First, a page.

You’ve heard the saying, “content is king.” And it’s true – good content is still key to a successful website.
But what makes good content? How do you create content that ranks on Google and drives business results?
On September 7, I moderated a webinar by Kyle Byers, Director of Organic Search at Semrush.
Byers taught viewers how to write and distribute content that boosts traffic and conversions.
Here is a summary of the webinar. To access the entire presentation, complete the form.
Higher Google Rankings = More Traffic
You can rank well with higher-quality content. This can be observed with Google focusing more on user experience signals like click-through rate, bounce rate, and pogo, among others.
But how much of a difference does that make?
- #1 ranking gets 10x+ the traffic of position #10 for a single keyword.
- Top-ranking content ranks for many more keywords and can bring in 30x+ traffic.
In other words, quality beats quantity when it comes to content in most cases.
If you can bring in 30x as much traffic simply by having a much better article, it’s typically worth putting in that time.
Key #1: Search Intent
Addressing search intent is the most important thing you should focus on with your content.
So what is search intent? In a nutshell, it means giving people what they’re looking for.
First, consider the following content details:
- Format (listicle, how-to-guide, review video).
- Introductory or advanced?
Then, take into account the following factors in SERP analysis:
- Top-ranking pages.
- Featured Snippets.
- People Also Ask Questions + other SERP features.
Key #2: Speed To Value
Get to the point. Don’t waste people’s time.
Some readers want just the basics, while others need in-depth information.
Understand what your audience needs and implement it successfully.
Key #3: Scannable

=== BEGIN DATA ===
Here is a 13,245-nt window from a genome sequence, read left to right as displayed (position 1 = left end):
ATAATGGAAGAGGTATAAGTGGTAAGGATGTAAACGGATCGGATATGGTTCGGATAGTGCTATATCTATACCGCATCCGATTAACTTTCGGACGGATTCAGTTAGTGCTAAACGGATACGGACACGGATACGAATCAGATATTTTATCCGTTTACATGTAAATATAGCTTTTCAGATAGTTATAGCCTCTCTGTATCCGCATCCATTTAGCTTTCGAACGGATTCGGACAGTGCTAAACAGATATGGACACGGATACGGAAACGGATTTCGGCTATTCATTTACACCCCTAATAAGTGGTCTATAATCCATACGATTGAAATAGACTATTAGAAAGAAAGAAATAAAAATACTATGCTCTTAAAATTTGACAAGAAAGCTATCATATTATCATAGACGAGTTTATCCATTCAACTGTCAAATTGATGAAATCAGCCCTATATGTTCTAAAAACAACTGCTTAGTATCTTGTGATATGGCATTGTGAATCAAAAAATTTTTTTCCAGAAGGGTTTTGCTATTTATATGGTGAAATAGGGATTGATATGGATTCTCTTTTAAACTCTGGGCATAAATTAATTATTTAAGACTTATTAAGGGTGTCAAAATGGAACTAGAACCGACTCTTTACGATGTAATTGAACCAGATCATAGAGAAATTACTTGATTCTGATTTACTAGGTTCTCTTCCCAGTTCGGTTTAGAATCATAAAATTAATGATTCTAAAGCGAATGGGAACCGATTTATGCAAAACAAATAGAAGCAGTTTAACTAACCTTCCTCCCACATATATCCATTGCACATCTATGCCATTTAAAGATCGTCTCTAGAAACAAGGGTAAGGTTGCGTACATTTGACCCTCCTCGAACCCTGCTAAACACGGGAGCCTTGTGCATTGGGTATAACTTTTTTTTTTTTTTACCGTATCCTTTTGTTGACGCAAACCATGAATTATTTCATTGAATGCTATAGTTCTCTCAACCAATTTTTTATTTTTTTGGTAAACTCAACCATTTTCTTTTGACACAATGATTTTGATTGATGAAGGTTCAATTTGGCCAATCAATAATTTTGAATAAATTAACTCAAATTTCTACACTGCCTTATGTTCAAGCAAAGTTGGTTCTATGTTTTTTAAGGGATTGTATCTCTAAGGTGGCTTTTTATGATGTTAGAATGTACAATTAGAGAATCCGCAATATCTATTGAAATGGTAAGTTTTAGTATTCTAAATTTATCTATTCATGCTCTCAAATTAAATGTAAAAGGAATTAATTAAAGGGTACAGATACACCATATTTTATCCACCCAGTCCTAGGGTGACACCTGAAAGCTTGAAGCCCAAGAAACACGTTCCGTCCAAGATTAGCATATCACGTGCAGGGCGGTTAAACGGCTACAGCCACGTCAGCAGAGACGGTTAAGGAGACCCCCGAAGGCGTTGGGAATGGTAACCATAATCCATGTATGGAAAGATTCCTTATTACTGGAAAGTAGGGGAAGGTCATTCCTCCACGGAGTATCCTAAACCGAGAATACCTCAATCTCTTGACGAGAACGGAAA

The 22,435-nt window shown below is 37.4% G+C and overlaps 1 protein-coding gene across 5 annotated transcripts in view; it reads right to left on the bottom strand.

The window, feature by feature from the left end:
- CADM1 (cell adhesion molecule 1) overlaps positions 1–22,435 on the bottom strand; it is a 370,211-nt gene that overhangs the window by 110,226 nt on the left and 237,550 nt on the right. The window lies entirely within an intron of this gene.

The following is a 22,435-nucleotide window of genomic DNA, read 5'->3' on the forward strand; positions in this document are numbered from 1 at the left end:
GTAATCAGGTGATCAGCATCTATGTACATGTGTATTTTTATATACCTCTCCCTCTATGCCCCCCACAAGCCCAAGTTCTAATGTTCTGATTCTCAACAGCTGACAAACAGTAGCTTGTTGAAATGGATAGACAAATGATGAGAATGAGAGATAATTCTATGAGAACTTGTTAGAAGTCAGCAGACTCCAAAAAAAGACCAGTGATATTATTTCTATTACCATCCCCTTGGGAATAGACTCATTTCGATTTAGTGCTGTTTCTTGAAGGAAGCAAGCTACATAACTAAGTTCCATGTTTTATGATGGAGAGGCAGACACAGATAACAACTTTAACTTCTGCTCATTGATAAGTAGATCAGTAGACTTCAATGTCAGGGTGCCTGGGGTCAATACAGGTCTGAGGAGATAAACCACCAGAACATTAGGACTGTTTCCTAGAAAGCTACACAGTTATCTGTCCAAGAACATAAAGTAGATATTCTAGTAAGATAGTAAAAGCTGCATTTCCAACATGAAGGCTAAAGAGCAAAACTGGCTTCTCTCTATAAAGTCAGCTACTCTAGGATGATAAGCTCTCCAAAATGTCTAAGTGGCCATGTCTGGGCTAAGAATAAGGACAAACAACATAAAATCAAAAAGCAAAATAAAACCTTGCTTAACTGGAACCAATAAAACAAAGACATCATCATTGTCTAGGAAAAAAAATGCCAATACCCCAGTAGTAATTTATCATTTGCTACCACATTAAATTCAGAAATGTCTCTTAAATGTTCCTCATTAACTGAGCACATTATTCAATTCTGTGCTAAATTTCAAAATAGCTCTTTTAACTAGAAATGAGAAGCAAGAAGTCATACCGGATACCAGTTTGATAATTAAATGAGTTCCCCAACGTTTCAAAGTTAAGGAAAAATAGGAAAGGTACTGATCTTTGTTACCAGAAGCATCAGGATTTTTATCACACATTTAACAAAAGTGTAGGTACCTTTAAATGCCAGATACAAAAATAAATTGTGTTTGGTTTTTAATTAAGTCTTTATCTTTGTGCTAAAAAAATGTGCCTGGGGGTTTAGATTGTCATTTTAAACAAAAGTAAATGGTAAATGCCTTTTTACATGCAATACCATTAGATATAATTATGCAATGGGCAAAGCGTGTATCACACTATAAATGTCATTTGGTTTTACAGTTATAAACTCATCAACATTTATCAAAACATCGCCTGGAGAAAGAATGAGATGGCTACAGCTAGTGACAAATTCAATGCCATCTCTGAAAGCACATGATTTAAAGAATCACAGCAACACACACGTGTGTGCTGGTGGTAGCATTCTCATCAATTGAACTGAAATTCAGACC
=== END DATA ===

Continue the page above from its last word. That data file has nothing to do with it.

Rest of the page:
Readers scan content in an F shape as shown in Nielsen Norman Group’s “F-Shaped” Eye-Tracking Study.
Eyes start at the upper left of the page and move to the right. Then, they jump down a bit and do it once more.
Finally, as they scroll down, they look at only the left side of the content until they see vital phrases or terms that are relevant to them.
So when writing for F-shaped scanning, use the following:
- “Information-carrying words” at the beginning of paragraphs.
- Bullet points.
- Short paragraphs.
- Key phrases in bold within longer paragraphs.
Key #4: Comprehensive Content
Remember that you don’t want your readers to go back to Google. Keep them on your website by making your piece comprehensive.
Do this by:
- Making content actionable.
- Linking to further reading/resources.
- Defining and avoiding jargon for a beginner audience.
- Defining the “job to be done”, or defining what the reader is trying to accomplish and helping them to achieve it.
Key #5: Up-To-Date Content
It’s essential to refresh your content regularly for several reasons:
- Bad user experience for outdated and incorrect information.
- When people stop clicking & referring to it, traffic goes down.
- Search intent changes.
- Google updates.
- New content from competitors.